Advent Life Hacks to Help Your Family Grow in Holiness


It turns out, for most of my life I’ve had Advent all wrong. Caught up in the whirring consumer machine, I often couldn’t wait to kick start the celebration of Christmas. I’d barely make it to the end of the Thanksgiving meal and I was breaking out the decorations, singing the songs and scrounging at the stores. December 1st signaled the beginning of that most magical time of the year known as Christmas, right? Actually…

(Insert record scratch here.)

Advent is not party time. It’s prep time. What helped me to better understand and explain to my kids was this analogy: Lent is to Easter as Advent is to Christmas. You wouldn’t plan to party it up during Holy Week. (Those of you thinking, why not?… allow me to direct you to some great agnostic sites.) The minute Lent begins, we don’t start celebrating Christ’s glorious resurrection. We work on our spiritual lives. We train in order to get our souls in shape. Then on Easter, it’s the big reveal, the greatly anticipated end to all that work. He is risen! OFFICIAL party time. Now pass the doughnuts!

In a similar way, the four weeks preceding Christmas are meant for prayer, penance, and soul-searching. While I probably sound like a super Grinchy party pooper, consider the very last act of “A Christmas Carol.” Think about Ebenezer throwing open his shutters to realize it’s Christmas day. Everything is decorated and people are bustling around wishing each other a Merry Christmas. We are all overjoyed by the transformation that has happened in one night. That’s because, in the merry old England of Dickens’ time, people didn’t celebrate Christmas until—wait for it—Christmas day. That was the Christian custom since forEVER. There’s a beauty and excitement in anticipation. Think of a bride and groom as their wedding day nears. The lead up doesn’t have to be somber and sad, it can be thrilling, joyful and rejuvenating. But the point is, as Christians our Advent should look very different from how Amazon and Target portray it. Slick ad agencies do NOT get to dictate what this time of year is all about.

Our family is planning to implement a few tactics so we can be ready for the big day. Join me as we get our Advent ON. These are the Advent Hacks that are helping us grow in holiness…


This is a heck of a lot harder than it sounds. We shouldn’t be spending our spiritual prep time running around here and there, but if you’re like me, your December is a blur of parties, events, shopping, baking, decorating, house guests etc. That stuff swallows up our souls and in turn our sanity. There’s a simple, but a not-so-easy solution. Practice saying, “NO.” This is crucial to growing in holiness. It’s ok to let people down. But we can not let our Lord and Savior down. He deserves our whole hearts. When I naturally revert to rushing around mode, I try to reflect on the life of the Blessed Mother. She’s certainly not frazzled and anxious as she awaits the birth of Jesus. Rather, she is the picture of tranquility and peace. Simplify your life at this time of year. Don’t fall into the trap of ramping up the craziness.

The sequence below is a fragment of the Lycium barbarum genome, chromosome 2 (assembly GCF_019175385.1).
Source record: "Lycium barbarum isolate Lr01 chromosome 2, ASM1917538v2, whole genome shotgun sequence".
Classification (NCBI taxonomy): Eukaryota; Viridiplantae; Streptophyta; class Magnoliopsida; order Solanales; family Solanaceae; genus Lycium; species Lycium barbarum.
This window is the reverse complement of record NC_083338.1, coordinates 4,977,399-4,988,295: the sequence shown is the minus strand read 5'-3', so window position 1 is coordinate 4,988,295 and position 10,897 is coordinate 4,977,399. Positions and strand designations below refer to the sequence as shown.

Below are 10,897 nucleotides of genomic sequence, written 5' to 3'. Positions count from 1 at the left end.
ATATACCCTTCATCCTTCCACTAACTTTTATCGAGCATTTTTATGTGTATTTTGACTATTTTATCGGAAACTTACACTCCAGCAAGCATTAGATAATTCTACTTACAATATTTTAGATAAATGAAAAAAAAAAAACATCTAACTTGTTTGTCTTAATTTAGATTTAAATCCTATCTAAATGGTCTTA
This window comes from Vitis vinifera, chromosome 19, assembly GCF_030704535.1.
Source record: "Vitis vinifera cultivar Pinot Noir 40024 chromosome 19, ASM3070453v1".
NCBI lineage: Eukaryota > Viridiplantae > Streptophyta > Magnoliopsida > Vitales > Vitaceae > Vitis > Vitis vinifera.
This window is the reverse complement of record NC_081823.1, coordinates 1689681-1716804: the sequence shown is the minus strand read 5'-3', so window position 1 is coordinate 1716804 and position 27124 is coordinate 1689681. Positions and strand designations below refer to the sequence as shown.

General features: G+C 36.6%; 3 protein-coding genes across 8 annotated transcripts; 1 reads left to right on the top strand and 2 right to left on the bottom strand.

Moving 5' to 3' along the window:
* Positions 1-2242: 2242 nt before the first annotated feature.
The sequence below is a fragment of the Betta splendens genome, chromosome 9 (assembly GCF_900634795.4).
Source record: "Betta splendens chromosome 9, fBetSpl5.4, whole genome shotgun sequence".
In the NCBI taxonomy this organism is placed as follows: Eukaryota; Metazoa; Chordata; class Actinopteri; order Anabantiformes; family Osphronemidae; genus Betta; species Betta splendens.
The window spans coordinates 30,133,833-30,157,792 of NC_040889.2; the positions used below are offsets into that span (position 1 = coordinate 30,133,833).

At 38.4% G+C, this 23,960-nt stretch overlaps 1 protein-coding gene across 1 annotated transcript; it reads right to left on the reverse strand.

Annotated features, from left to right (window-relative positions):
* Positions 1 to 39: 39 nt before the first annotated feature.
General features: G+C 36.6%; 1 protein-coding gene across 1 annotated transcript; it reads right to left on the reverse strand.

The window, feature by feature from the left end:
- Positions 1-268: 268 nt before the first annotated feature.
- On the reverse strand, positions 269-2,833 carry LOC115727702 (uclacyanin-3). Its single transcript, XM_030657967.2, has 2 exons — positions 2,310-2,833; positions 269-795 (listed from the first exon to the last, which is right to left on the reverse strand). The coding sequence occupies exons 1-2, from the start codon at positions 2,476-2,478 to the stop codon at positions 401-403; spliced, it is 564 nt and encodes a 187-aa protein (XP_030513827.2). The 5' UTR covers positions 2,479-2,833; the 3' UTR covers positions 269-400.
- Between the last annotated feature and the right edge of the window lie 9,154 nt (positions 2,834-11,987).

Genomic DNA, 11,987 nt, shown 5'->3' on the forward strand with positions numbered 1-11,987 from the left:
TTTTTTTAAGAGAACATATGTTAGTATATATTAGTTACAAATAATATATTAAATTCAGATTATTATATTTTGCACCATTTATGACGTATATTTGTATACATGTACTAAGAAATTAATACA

I know we are all overscheduled, but make room for this. Consider axing something else, perhaps something that rhymes with Shmelo-vision. Say a Rosary on each Sunday of Advent. While we often pray on our commutes to and from school, during the Advent season, we should consider setting aside time when all are present and gathered at home. Pick a regular day and time and stick to it. If your family finds it too tough to remember, pray the Rosary as a family right after Mass. What a beautiful witness to the rest of the parish. The Rosary is such a great family devotion since you are walking through Jesus’s life in each mystery. You can also read from the Gospel of Luke each night. Just immerse yourself in the Word. This time of year is about meditating on the Word becoming flesh. In order to do that, we must grow in intimacy with the Word.